The Epistle to the Romans is 'a writing,' says Dr. Macknight, 'which, for sublimity and truth of sentiment, for brevity and strength of expression, for regularity in its structure, but above all, for the unspeakable importance of the discoveries which it contains, stands unrivalled by any mere human composition, and as far exceeds the most celebrated productions of the learned Greeks and Romans, as the shining of the sun exceeds the twinkling of the stars.' 'The plan of it is very extensive; and it is surprising to see what a spacious field of knowledge is comprised, and how many various designs, arguments, explications, instructions, and exhortations, are executed in so small a compass....The whole Epistle is to be taken in connection, or considered as one continued discourse; and the sense of every part must be taken from the drift of the whole. Every sentence, or verse, is not to be regarded as a distinct mathematical proposition, or theorem, or as a sentence in the book of Proverbs, whose sense is absolute, and independent of what goes before, or comes after: but we must remember, that every sentence, especially in the argumentative part, bears relation to, and is dependent upon, the whole discourse, and cannot be rightly understood unless we understand the scope and drift of the whole; and therefore, the whole Epistle, or at least the eleven first chapters of it, ought to be read over at once, without stopping. As to the use and excellency of this Epistle, I shall leave it to speak for itself, when the reader has studied and well digested its contents....This Epistle will not be difficult to understand, if our minds are unprejudiced, and at liberty to attend to the subject, and to the current scriptural sense of the words used. Great care is taken to guard and explain every part of the subject; no part of it is left unexplained or unguarded. Sometimes notes are written upon a sentence, liable to exception and wanting explanation, as ch. ii.
. Here the
15th verses are a comment upon the former part of it. Sometimes are found comments upon a single word; as ch. x.
13th verses are a comment upon [pas,] every one, in the
11th. This Epistle displays a perspicuous brevity, as ch. v.
. For until the law sin was in the world, etc. Surely never was there a greater variety of useful sentiments crowded into a smaller compass; and yet so skilfully, that one part very clearly explains another....It is by the Holy Spirit's influence, that the apostle has brought such a variety of arguments, instructions, and sentiments, all stated, proved, and sufficiently guarded, explained, and defended, within the limits of a letter; which has made it a magazine of the most real, extensive, useful, profitable, and divine knowledge. The Jews are treated with great caution and tenderness....The transitions and advances to an ungrateful subject are very interesting; as ch. ii.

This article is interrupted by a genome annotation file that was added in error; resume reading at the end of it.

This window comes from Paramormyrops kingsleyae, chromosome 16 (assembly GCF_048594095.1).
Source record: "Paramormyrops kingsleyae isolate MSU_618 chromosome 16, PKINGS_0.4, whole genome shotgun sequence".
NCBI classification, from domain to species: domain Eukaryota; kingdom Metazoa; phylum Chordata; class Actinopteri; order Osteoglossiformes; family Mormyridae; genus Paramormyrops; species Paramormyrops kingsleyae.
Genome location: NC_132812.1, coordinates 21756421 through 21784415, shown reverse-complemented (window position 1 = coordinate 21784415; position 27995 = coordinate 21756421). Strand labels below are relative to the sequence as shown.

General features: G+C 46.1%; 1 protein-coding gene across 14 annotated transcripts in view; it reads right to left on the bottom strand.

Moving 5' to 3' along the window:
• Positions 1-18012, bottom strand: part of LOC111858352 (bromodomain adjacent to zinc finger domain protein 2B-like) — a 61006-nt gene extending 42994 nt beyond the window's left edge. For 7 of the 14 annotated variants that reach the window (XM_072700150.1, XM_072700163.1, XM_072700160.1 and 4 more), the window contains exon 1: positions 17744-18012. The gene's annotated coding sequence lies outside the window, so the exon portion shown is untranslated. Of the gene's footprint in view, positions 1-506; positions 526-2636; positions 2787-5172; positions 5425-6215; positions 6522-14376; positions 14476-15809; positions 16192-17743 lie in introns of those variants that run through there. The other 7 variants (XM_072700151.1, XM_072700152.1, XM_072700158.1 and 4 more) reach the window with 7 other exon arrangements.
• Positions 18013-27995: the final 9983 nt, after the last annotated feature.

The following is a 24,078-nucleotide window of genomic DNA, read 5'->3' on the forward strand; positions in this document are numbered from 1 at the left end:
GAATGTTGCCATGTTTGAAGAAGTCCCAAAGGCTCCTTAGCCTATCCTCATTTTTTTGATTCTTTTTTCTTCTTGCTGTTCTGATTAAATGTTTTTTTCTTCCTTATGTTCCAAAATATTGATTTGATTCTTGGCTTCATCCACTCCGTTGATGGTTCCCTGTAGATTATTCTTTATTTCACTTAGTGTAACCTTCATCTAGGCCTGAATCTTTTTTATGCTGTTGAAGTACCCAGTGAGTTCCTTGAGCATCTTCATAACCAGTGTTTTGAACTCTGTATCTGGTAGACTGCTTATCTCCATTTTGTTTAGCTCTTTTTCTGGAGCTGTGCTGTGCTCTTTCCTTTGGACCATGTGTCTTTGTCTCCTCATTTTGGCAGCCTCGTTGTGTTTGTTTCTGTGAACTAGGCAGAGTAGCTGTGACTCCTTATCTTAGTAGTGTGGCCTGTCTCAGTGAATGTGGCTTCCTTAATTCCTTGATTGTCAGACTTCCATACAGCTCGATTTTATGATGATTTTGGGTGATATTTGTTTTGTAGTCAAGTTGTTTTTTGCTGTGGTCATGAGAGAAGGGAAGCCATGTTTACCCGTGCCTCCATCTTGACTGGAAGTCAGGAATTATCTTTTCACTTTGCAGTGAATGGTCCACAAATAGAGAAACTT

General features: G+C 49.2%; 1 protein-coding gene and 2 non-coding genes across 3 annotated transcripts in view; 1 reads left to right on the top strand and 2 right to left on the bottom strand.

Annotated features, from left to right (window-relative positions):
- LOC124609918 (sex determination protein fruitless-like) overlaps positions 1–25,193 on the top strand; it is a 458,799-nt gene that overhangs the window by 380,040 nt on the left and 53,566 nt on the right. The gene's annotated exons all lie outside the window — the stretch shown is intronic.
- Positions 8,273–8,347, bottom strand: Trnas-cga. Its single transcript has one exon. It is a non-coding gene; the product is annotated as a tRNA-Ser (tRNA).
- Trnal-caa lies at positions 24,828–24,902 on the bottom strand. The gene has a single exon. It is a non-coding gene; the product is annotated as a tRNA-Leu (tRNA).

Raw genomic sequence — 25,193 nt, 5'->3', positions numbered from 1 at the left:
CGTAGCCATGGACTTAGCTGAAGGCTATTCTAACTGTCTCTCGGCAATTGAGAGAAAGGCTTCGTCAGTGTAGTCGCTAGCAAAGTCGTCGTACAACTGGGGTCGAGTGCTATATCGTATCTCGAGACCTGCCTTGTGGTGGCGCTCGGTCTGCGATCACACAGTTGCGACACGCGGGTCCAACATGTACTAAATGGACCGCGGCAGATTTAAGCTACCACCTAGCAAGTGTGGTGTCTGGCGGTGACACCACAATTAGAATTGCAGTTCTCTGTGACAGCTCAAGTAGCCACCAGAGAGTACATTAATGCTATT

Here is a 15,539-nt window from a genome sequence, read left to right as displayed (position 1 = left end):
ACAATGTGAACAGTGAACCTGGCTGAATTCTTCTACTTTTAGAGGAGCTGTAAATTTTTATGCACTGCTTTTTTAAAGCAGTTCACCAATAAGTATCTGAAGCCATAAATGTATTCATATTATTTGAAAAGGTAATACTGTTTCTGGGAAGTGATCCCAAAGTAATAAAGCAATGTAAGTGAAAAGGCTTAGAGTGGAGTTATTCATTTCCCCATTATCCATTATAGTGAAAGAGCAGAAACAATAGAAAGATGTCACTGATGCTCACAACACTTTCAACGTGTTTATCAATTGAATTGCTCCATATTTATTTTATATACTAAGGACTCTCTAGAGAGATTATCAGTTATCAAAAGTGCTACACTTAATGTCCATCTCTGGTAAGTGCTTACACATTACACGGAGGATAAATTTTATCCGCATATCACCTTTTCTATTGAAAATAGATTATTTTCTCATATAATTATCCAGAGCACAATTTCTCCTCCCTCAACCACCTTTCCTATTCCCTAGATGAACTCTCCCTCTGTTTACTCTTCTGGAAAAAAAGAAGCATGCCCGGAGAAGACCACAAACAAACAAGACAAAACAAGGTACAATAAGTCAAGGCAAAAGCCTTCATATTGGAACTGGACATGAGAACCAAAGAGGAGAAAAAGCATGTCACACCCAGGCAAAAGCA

. Here is found complicated design, and while teaching one thing, gives us an opportunity of learning one or two more. So ch.
, is taught the duty of subjects, and at the same time magistrates are instructed in their duty, and the grounds of their authority. The inspired writer never loses sight of his subject, and writes under a deep and lively sense of the truth and importance of the Gospel, as a man who clearly understood it, and in whose heart and affections it reigned far superior to all temporal considerations.'
LibraryJuly 29. "My Helpers in Christ Jesus" (Rom. xvi. 3).
"My helpers in Christ Jesus" (Rom. xvi. 3). Christ's Church is overrun with captains. She is in great need of a few more privates. A few rivers run into the sea, but a larger number run into other rivers. We cannot all be pioneers, but we can all be helpers, and no man is fitted to go in the front until he has learned well how to go second. A spirit of self-importance is fatal to all work for Christ. The biggest enemy of true spiritual power is spiritual self-consciousness. Joshua must die before …
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Yet he too is wise and can bring disaster; he does not take back his words. He will rise up against that wicked nation, against those who help evildoers.
For from him and through him and for him are all things. To him be the glory forever! Amen.